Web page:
In general, the police did not take domestic violence seriously. When a Civil and Public Services Association member (CPSA, now PCS) in Leicester phoned the police for help to protect her against her estranged partner, they did not even bother to attend.

She was found murdered later that day. While there is still a huge mountain to climb, police response to domestic abuse cases in some areas has improved.

Legal change

We campaigned to change the law. Helena Kennedy QC in her book ‘Eve was Framed’ shows how UK laws have been framed by men over the centuries.

The legal definitions of murder and manslaughter were written from a male perspective that does not recognise that men and women can respond to violence differently.

We worked with leading lawyers such as Helena Kennedy to change the law on provocation, which can be used to determine a verdict of murder or manslaughter.

Murder convictions carry a statutory life sentence, and manslaughter does not. Prior to the campaign long-term abuse was not considered provocation.

Kiranjit Ahluwalia came to international attention after burning her husband to death in 1989 in response to ten years of the most appalling physical, sexual and emotional abuse, including having a hot iron held on her face.

After initially being convicted of murder and sentenced to life in prison, Kiranjit’s conviction was later overturned on grounds of inadequate counsel and replaced with manslaughter.

Kate Keaveney stabbed and killed her husband after suffering seven years of domestic violence and was sent to prison for life.

The cases of Sara Thornton, Kiranjit Ahluwalia and Kate Keaveny, helped by the CADV and others, changed the definition of the word ‘provocation’ in cases of abused women.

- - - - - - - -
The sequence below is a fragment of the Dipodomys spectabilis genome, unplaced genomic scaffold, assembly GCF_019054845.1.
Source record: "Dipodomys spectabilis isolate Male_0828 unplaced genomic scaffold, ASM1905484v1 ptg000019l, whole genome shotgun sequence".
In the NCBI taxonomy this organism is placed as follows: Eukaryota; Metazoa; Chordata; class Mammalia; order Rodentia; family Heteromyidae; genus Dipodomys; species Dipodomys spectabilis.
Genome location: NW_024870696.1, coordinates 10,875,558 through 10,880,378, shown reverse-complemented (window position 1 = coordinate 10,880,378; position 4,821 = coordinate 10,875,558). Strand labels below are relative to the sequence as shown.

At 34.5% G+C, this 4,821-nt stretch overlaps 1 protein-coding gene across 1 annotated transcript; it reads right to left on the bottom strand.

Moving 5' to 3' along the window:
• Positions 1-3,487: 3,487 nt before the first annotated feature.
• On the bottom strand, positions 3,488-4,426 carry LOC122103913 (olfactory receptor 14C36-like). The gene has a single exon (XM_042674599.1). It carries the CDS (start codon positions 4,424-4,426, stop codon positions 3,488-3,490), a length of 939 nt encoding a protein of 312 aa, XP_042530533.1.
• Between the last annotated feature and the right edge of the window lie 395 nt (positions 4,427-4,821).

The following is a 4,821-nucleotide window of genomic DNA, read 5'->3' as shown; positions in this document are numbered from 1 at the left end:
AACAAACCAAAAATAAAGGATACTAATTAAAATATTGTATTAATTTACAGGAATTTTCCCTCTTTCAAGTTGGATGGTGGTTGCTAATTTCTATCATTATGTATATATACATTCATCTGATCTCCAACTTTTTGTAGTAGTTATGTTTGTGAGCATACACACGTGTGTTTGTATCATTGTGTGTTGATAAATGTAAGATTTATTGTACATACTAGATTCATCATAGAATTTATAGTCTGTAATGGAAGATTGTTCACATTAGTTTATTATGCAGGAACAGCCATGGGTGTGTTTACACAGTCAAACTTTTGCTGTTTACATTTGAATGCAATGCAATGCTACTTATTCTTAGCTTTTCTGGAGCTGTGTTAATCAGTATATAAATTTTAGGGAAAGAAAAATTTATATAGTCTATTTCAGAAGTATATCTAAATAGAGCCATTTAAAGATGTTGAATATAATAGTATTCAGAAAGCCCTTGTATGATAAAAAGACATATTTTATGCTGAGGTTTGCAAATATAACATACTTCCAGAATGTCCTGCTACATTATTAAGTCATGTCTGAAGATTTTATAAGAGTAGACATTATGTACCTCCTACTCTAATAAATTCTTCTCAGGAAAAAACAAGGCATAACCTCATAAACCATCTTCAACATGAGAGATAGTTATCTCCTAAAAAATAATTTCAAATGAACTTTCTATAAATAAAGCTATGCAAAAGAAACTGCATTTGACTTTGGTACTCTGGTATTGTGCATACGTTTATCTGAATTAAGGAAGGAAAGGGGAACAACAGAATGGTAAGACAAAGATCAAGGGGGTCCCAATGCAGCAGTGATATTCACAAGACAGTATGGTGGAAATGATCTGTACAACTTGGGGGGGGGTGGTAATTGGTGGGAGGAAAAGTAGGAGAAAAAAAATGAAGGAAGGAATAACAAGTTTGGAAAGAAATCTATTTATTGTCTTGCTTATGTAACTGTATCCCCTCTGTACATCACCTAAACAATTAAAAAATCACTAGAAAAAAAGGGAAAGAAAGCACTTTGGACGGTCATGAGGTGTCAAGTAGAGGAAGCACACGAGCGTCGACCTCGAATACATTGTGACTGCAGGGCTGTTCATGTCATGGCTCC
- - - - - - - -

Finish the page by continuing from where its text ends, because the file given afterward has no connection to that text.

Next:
Trade unions

We took the campaign into the trade union movement. A Militant supporter in Leicester spoke at the CPSA conference.

She spoke of her personal experience of Militant supporters giving her practical support (a room in a house) and advice that enabled her to escape her violent partner.

It was particularly poignant as a member of her trade union branch had been murdered by an estranged partner. The conference passed the resolution supporting the CADV.

With support from the CPSA and other unions the CADV was able to publish excellent material to take into the workplace and negotiate policies in relation to domestic violence that would look sympathetically on sick leave and requests for transfer, for example. Many employers and councils adopted these policies.

Reporting of domestic abuse went up. More women than ever were going out to work. Women in the workplace feel less isolated and have an independent income that makes them less dependent on a partner. Victims of abuse found strength from their workmates and became survivors of abuse.

Now, the reforms we won and the broad aims we achieved are under threat. Women’s Aid has had its funding cut and more than 200 women seeking refuge are turned away each night.

Women are bearing the brunt of job losses in the current recession, particularly because they make up the majority of public sector workers.

The bedroom tax, changes in disability benefits and other cuts will hit women hard and increase the amount of unpaid care work they come under pressure to do.

As socialists we must campaign to reverse all the cuts and ensure domestic violence remains a political, trade union and workplace issue.

A recent study by the World Health Organisation revealed that more than one in three women worldwide will experience physical or sexual violence at some point in their lifetime. 38% of women who are murdered are killed by their partner.

Shocking figures like these, combined with a series of high profile cases and allegations of abuse, have meant that more people are questioning why violence against women exists and what can be done about it. Some of these issues are explored in the articles here.

Recommended reading from Socialist Books

  • It doesn’t have to be like this: women and the struggle for socialism, by Christine Thomas. What consequences will the economic crisis and its aftermath have for women? Will the important changes for women that have taken place unwind? Are inequality, discrimination and oppression inevitable in our lives? £5.99
  • Women: fighting austerity, fighting for equality, a collection of articles from the Socialist, covering issues including women and the cuts, abortion rights, the Slutwalk protests and the beauty industry. £1
  • The origin of the family, private property and the state, by Frederick Engels. Engels demonstrates that the family, private property and the state are all products of specific economic and social conditions. £12
  • Rebel girls: their fight for the right to vote, by Jill Liddington. “An utterly original history of suffrage”. £14.99